If we stop investigating externalities, (the hidden costs of our actions) we can continue living in denial and profess that there are no problems, no consensus, no evidence that our impacts are both global and threatening to our species. We have had science (the new religion on the block) that our way of life is a detriment to other species for nearly a century. Rather than excuses, if there are humans to remember us, don't we want them to remember us as valiant, triumphant even? Is it a crime to think of our age as the solvers of the biggest crisis humanity has ever known? I'm perhaps naive, but in my country, we have a history that includes whatever folks said "you cannot do...", we have done. We created "manifest destiny" to imply that native people had better get out of our way. We drove a transcontinental railway through the Rocky Mountains, then two more, strung several trans-Atlantic cables, kept the nation together in spite of Secessionists, heck we shot guys to the Moon and successfully retrieved them. So, here is my proposal...create no waste. Try it for an hour, then a day. I tried to do it and it changed my life. Live like every other (naturally occurring) organism on the planet.
Zero Waste is most often a concept for humans, but it needs to become the rule. I would like to list just a few ways to eliminate, or drastically reduce waste, but it is worthy of a lifelong quest to try to live sustainably through this practice no matter what the advertizing desire creating media would have you believe. (Keep in mind, no one is paying me to say this.) We grow our own vegetables in soil that we built from scratch (Other than fallout from the atmosphere, there are no toxic chemicals present in our garden beds.) and put up what we cannot consume immediately in jars. Aside from occasionally breaking a jar or retiring a tired lid, we only have recyclable waste and virtually none of that compared to getting most of our food from the grocery. For every trip to the store we can avoid, it reduces air emissions of carbon and noxious compounds. Indeed, on another level, it reduces the need for exploiting oil shale deposits in Canada as well, so as you can see, the external costs could be pushed beyond the ability of many to fathom. The carbon footprint of an organic carrot, grown from saved seed, eaten in the same backyard garden in which it was grown approaches zero. Therefore, eating them becomes an act of resistance.
When one contaminant alone, fly ash from coal-fired electric generating stations in the US of A, are causing about the same amount of disease and premature death as adding 100,000 new smokers to our population each year, the combined affects of hundreds of unregulated compounds, must contribute substantially to illness and premature death. It may be hard to draw direct cause and effect lines of evidence implicating any specific compound responsible for our cancers, our heart disease, our kidney failure or our liver damage, but the combined cocktail certainly cannot be defended as an aid to staying healthy. How we adapt to and change our physical surroundings can only be understood through concentrated mental effort. I learned recently that pound for pound, the brain consumes more calories than any muscle in our body. However, to get it to use calories, you have to use your brain. Go figure. The time has come to see ourselves as agents of change, either for good or ill and we have a historical record of which undertakings create balance and harmony with the natural ecosystem and what leads to destruction and poisoning of it. These are not hypothetical threats, they are a real and present danger that we must learn to step back from, analyze, and determine are the very real costs worth the true price.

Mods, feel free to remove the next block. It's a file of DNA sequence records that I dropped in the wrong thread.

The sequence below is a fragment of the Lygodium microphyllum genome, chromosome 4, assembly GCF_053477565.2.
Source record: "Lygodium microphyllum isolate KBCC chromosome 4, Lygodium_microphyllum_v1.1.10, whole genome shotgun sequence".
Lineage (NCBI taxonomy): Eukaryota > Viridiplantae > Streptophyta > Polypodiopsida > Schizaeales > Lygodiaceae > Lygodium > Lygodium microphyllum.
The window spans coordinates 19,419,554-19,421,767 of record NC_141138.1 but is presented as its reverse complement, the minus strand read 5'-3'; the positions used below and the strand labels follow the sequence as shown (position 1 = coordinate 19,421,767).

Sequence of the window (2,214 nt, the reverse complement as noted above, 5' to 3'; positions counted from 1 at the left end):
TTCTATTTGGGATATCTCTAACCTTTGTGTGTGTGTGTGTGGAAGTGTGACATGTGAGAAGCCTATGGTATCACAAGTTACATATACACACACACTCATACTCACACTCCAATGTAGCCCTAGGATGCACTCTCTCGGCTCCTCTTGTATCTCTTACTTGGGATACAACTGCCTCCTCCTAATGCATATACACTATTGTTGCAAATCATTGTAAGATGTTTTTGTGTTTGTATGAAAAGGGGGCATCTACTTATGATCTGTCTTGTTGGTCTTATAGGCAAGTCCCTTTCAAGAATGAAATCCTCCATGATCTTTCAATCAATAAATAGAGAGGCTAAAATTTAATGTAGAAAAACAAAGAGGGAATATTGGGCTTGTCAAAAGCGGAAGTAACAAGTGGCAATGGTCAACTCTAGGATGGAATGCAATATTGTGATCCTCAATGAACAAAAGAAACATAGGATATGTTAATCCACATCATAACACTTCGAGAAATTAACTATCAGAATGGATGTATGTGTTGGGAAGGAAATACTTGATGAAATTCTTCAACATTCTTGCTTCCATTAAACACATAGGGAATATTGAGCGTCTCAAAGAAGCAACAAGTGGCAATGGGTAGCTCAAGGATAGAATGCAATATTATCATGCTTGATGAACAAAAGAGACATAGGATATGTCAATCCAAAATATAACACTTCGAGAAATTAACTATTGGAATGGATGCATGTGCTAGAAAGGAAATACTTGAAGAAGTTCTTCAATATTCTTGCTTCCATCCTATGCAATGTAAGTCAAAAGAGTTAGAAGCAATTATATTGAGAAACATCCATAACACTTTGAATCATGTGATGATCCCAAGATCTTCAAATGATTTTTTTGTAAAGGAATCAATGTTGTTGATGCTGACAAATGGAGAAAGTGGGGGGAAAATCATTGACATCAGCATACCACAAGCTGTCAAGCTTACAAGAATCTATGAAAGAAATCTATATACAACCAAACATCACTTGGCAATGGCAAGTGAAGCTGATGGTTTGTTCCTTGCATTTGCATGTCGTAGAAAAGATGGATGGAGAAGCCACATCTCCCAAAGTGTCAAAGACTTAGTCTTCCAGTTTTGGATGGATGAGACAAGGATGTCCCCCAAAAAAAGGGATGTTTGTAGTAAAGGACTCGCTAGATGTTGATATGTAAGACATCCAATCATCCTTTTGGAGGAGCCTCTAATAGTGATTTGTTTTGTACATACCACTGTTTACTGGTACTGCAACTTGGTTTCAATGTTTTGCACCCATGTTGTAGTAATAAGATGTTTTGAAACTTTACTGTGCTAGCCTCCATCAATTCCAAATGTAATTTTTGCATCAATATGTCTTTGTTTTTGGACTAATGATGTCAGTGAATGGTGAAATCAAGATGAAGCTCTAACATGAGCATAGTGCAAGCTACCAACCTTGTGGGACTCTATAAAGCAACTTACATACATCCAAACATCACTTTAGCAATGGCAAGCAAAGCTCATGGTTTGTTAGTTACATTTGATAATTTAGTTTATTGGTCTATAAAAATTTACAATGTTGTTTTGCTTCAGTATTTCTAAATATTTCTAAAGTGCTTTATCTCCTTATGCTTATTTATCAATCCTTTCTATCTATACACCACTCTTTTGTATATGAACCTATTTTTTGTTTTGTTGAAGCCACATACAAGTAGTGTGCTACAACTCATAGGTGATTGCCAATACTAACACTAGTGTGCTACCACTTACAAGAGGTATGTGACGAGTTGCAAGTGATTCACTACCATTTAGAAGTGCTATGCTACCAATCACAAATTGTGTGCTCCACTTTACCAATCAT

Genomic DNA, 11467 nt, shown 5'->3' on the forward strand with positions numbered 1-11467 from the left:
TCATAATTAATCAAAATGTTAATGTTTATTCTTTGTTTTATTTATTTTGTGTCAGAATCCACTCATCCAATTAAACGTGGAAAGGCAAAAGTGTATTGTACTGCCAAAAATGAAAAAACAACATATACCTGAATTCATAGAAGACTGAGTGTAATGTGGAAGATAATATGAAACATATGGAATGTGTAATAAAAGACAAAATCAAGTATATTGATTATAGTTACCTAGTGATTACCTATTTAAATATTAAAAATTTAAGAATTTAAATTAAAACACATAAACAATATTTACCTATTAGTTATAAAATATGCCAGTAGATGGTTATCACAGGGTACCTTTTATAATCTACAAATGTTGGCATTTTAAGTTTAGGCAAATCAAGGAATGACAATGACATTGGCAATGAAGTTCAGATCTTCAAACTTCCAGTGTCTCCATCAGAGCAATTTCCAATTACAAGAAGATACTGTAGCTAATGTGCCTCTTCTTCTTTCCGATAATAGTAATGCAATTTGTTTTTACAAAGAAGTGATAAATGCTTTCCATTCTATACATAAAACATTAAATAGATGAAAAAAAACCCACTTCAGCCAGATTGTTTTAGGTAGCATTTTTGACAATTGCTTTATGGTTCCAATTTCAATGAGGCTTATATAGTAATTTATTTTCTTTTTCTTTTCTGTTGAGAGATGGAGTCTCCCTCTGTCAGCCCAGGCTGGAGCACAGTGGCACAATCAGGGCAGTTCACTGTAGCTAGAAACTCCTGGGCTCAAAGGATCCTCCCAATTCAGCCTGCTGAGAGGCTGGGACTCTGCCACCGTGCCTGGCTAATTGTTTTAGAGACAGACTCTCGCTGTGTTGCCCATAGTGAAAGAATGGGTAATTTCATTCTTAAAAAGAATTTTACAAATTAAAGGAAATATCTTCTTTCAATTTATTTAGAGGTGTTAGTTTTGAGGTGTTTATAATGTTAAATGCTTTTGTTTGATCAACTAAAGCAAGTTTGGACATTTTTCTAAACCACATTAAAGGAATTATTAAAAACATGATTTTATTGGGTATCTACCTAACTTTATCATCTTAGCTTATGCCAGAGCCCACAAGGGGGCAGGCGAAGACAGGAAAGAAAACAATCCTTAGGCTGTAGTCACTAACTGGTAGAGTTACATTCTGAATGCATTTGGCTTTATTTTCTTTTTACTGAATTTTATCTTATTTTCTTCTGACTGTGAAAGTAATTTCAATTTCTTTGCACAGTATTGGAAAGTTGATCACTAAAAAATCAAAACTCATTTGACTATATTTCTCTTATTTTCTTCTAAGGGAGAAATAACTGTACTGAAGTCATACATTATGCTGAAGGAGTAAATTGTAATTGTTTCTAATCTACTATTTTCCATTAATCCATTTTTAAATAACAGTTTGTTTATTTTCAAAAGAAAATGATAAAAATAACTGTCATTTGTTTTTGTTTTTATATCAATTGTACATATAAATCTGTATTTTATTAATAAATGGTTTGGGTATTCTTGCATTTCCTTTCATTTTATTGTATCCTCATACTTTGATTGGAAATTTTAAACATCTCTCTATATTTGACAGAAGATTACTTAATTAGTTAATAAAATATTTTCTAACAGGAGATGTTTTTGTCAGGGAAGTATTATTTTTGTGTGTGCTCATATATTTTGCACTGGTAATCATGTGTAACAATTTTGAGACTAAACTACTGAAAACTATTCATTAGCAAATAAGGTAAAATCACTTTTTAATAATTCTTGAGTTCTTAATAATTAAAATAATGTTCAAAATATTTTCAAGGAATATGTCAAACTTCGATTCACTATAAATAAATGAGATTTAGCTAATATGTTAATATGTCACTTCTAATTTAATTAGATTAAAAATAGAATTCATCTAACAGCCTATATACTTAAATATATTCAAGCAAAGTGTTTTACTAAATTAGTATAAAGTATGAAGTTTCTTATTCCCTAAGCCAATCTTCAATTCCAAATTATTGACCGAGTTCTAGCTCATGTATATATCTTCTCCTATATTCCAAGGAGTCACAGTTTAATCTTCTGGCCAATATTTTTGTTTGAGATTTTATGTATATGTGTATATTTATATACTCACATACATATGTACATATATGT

This week I lost another friend to cancer. Over the years his life had been repeatedly disrupted by several types and kinds of cancer, the first time being when he was a very young child. Up until the last time I spoke with him, he still believed that being born within a mile of a nuclear facility had nothing to do with his cancer, nor did he believe that any of his other cancers were caused by the radioactivity which he was routinely exposed to during the many years that he spent growing up within sight of the facility. The public relations campaign that has surrounded the nuclear industry consistently downplays the fact that leakage is par for the course and ignores the fact that there is no safe dose of radioactivity. That is why the atmosphere of Earth and the Van Allen Belts are essential to our survival. It is also why arbitrarily raising the "acceptable" levels of radiation that we allow people to be exposed to is not only irresponsible but indefensible. The negotiations between what science knows and what is economically expedient have always erred on the side of commerce over human health. But when we understand this, we need to let it be an impetus for us to change our behavior.
The interactions of millions of discreet ideas, concepts and awarenesses combine to create the landscape of our minds. The three pound instrument we can our brain has the power to guide us in new directions, but we will only make change if our understanding of where we are includes a strong enough reason to change. As long as we feel that we need or deserve the burden of an eco-catastrophe, or early death as penance for screwing up the planet, no change can occur. As long as we allow vast swaths of nature to be turned into dumping grounds for poison, we will continue to reap death and mayhem as the unintended costs of business as usual or what the corporados deem to be "just business". I think that we are beginning to understand the real meanings of those words.